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Lions Roar : July 2012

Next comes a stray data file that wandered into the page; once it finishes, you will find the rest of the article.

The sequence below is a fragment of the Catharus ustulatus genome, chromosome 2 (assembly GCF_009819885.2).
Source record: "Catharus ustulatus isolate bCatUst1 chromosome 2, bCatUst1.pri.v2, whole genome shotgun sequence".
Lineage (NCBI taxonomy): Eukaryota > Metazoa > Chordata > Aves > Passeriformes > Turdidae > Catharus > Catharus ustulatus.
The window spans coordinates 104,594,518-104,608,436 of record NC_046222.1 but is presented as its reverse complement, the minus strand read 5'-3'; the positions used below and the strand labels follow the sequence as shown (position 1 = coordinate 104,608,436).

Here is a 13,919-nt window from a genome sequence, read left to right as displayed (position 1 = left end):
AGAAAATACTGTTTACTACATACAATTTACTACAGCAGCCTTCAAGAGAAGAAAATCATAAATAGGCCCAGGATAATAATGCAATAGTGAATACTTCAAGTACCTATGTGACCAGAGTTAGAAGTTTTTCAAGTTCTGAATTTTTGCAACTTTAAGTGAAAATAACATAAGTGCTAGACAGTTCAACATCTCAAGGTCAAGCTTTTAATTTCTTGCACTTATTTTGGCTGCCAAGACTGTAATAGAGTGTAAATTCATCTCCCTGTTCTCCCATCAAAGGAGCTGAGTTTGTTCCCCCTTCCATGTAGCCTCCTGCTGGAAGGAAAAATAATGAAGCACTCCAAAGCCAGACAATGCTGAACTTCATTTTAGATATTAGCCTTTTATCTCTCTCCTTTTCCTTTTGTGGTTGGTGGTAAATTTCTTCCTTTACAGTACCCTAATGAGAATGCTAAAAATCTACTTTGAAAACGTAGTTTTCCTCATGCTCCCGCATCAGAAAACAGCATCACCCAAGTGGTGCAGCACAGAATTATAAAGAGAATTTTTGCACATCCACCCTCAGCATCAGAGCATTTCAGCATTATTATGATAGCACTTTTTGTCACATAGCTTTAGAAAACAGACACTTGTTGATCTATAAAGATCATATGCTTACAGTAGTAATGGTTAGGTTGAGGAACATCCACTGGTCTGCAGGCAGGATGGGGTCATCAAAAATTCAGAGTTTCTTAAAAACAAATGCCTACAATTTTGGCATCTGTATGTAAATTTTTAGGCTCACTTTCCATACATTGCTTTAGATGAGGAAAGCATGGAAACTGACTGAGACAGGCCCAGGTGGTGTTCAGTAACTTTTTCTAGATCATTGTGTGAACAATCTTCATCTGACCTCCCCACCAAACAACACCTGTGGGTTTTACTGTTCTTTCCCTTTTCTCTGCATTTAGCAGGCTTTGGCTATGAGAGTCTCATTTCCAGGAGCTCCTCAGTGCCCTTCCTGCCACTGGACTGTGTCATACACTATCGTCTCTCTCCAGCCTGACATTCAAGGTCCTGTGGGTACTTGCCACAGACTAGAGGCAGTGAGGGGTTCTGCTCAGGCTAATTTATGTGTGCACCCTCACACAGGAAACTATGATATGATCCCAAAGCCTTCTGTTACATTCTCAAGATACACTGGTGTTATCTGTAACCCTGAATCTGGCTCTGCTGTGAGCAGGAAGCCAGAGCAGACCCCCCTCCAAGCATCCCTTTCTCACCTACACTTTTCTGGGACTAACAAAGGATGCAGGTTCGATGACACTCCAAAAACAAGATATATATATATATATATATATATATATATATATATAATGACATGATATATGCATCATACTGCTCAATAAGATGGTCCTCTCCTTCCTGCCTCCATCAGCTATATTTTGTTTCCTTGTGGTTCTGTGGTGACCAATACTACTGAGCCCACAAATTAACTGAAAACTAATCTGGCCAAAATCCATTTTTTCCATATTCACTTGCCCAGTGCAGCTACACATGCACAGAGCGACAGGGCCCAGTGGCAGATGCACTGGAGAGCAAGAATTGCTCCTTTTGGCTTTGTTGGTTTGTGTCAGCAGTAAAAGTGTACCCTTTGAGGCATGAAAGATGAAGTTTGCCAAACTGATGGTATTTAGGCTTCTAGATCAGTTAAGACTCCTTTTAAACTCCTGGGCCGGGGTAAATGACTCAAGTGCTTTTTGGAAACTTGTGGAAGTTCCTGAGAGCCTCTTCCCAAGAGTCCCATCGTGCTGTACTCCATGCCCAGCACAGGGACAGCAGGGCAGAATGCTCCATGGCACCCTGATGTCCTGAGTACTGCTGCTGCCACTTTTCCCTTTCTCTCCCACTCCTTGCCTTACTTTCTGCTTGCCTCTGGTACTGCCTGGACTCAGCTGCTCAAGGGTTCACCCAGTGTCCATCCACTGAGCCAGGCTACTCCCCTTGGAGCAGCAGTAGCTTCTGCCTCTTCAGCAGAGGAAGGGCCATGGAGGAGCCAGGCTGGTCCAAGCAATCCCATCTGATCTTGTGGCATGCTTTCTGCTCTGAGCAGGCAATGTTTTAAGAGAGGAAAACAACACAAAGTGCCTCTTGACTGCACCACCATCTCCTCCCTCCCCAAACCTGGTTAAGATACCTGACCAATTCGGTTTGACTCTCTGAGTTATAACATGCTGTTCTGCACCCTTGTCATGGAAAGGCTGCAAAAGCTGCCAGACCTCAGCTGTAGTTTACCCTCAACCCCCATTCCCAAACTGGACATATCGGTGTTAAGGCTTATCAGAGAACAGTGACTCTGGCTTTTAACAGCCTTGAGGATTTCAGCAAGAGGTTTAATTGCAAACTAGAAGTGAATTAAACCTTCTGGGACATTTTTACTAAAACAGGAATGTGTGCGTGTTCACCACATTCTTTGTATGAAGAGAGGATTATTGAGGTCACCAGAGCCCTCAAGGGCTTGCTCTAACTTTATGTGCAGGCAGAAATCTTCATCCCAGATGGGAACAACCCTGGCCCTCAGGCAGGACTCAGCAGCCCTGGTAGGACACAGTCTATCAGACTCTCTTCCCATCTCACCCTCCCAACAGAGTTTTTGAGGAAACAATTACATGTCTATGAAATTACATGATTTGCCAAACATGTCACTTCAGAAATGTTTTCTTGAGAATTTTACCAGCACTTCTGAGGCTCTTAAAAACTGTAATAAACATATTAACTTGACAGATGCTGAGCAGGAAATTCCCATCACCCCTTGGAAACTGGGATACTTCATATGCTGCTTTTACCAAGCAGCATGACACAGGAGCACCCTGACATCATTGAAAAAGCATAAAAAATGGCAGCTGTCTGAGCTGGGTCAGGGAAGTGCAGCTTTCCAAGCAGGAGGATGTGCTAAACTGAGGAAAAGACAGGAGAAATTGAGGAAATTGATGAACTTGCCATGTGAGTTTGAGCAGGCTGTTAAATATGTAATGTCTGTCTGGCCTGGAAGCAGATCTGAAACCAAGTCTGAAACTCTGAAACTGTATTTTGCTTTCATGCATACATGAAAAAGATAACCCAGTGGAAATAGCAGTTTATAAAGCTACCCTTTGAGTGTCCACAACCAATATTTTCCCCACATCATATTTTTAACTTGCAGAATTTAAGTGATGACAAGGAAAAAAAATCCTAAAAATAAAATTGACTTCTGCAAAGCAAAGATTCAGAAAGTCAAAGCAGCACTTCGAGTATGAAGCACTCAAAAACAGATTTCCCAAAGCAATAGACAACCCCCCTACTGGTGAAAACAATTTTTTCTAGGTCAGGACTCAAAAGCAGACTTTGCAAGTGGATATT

PHOTOBYGERRYHADDEN But First the News... While making plans to do a long retreat, GERRY HADDEN was offered a job at NPR. A reporter, he discovered, is a lot like a meditator. Both are on a quest for truth. And ultimately neither finds it. WHEN I WAS THIRTY-THREE I BUILT a house in Seattle, Washington. It stood on a steep, wooded hill, and had one bed- room, one bathroom, and a big open living room and kitchen. But its most exciting feature was its dedicated Buddhist shrine room. I was so thrilled to have a whole room just for my medi- tation practice. When you build your own house you can design things like that. I lived there for exactly one day. Then I locked the door and never went back. It was 2000 and NPR had hired me to be its correspondent for Mexico, Central America, and the Caribbean. I set up a shrine room in my new digs in Mexico City, but I soon realized I wasn’t going to be meditating much. The problem was that I was traveling all the time, sometimes on the road for weeks. All right, I thought, I’ll get a travel Buddha. One that’ll fit in my pocket. The little guy was easy enough to find. But although I’d set him up in hotel rooms—on top of the mini-fridge, for exam- ple—I still didn’t meditate very often. I was just too tired after my long, occasionally harrowing, days of reporting. In Seattle I’d built the shrine room in part because I’d had my sights set on a three-year meditation retreat and needed to ramp up my practice, to log more hours on the mat. I spent many hours imagining how the retreat would be: mind-blow- ing, life-changing, ego-destroying. I set out asking my teacher, Dzongsar Khyentse Rinpoche, for permission. It took longer than I’d anticipated to get a yes out of him, but once his bless- ing was in hand there was no stopping me. Or so I thought. For the next four years with NPR I would look back on that untaken retreat like a man gazing across at himself in some parallel, unreachable life. I’d been so sure that that was my path, had felt so passionate about it, and now I was losing my ability to practice even basic sitting meditation. I fretted over this—in the Lacandona Jungle, the Galapagos Islands, Port-au- Prince, San Salvador, and Guatemala City—even lying in my own bed in Mexico City, just feet from the mat. I loved my job, and had no regrets about having accepted it, but it was also true that I’d paid a price: I’d lost my spiritual way. I’d left it behind in my untested little house in the northwest. SHAMBHALA SUN JULY 2012 29